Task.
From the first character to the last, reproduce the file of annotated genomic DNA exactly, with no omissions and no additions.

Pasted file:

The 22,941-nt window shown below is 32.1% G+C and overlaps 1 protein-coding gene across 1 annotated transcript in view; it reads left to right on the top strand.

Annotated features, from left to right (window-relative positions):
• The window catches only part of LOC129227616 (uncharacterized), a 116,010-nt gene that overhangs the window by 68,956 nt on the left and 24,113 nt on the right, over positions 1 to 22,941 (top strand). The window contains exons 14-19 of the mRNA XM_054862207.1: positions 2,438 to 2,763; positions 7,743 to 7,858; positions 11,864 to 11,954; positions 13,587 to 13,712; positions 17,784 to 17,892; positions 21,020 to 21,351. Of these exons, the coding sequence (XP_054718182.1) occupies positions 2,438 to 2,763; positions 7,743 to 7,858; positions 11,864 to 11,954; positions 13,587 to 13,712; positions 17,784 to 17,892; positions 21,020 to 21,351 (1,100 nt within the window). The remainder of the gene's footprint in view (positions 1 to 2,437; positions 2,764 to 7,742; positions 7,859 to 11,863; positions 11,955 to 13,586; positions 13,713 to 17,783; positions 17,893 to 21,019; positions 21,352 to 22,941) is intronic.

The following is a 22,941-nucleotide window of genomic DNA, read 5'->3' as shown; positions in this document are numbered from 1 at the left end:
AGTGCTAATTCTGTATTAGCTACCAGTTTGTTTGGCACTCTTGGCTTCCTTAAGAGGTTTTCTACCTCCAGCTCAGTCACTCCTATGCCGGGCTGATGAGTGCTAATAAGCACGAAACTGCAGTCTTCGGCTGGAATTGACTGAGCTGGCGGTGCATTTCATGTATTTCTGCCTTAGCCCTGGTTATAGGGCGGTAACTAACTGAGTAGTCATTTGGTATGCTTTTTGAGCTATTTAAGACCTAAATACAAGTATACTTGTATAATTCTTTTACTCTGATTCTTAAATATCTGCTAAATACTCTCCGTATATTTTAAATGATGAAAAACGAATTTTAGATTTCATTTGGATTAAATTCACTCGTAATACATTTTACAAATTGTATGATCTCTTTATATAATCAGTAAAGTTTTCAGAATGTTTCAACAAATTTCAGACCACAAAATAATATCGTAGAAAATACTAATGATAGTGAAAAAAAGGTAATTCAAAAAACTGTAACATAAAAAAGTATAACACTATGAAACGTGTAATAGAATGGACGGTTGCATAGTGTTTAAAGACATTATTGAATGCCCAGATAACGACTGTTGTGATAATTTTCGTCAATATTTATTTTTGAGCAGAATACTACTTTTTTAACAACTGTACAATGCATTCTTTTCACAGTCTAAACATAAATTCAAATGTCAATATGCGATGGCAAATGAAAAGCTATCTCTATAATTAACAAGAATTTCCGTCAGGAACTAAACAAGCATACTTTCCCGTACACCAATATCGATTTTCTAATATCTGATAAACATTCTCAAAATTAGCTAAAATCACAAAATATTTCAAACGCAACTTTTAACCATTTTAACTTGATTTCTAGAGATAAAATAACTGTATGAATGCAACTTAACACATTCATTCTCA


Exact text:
The 22,941-nt window shown below is 32.1% G+C and overlaps 1 protein-coding gene across 1 annotated transcript in view; it reads left to right on the top strand.

Annotated features, from left to right (window-relative positions):
• The window catches only part of LOC129227616 (uncharacterized), a 116,010-nt gene that overhangs the window by 68,956 nt on the left and 24,113 nt on the right, over positions 1 to 22,941 (top strand). The window contains exons 14-19 of the mRNA XM_054862207.1: positions 2,438 to 2,763; positions 7,743 to 7,858; positions 11,864 to 11,954; positions 13,587 to 13,712; positions 17,784 to 17,892; positions 21,020 to 21,351. Of these exons, the coding sequence (XP_054718182.1) occupies positions 2,438 to 2,763; positions 7,743 to 7,858; positions 11,864 to 11,954; positions 13,587 to 13,712; positions 17,784 to 17,892; positions 21,020 to 21,351 (1,100 nt within the window). The remainder of the gene's footprint in view (positions 1 to 2,437; positions 2,764 to 7,742; positions 7,859 to 11,863; positions 11,955 to 13,586; positions 13,713 to 17,783; positions 17,893 to 21,019; positions 21,352 to 22,941) is intronic.

The following is a 22,941-nucleotide window of genomic DNA, read 5'->3' as shown; positions in this document are numbered from 1 at the left end:
AGTGCTAATTCTGTATTAGCTACCAGTTTGTTTGGCACTCTTGGCTTCCTTAAGAGGTTTTCTACCTCCAGCTCAGTCACTCCTATGCCGGGCTGATGAGTGCTAATAAGCACGAAACTGCAGTCTTCGGCTGGAATTGACTGAGCTGGCGGTGCATTTCATGTATTTCTGCCTTAGCCCTGGTTATAGGGCGGTAACTAACTGAGTAGTCATTTGGTATGCTTTTTGAGCTATTTAAGACCTAAATACAAGTATACTTGTATAATTCTTTTACTCTGATTCTTAAATATCTGCTAAATACTCTCCGTATATTTTAAATGATGAAAAACGAATTTTAGATTTCATTTGGATTAAATTCACTCGTAATACATTTTACAAATTGTATGATCTCTTTATATAATCAGTAAAGTTTTCAGAATGTTTCAACAAATTTCAGACCACAAAATAATATCGTAGAAAATACTAATGATAGTGAAAAAAAGGTAATTCAAAAAACTGTAACATAAAAAAGTATAACACTATGAAACGTGTAATAGAATGGACGGTTGCATAGTGTTTAAAGACATTATTGAATGCCCAGATAACGACTGTTGTGATAATTTTCGTCAATATTTATTTTTGAGCAGAATACTACTTTTTTAACAACTGTACAATGCATTCTTTTCACAGTCTAAACATAAATTCAAATGTCAATATGCGATGGCAAATGAAAAGCTATCTCTATAATTAACAAGAATTTCCGTCAGGAACTAAACAAGCATACTTTCCCGTACACCAATATCGATTTTCTAATATCTGATAAACATTCTCAAAATTAGCTAAAATCACAAAATATTTCAAACGCAACTTTTAACCATTTTAACTTGATTTCTAGAGATAAAATAACTGTATGAATGCAACTTAACACATTCATTCTCA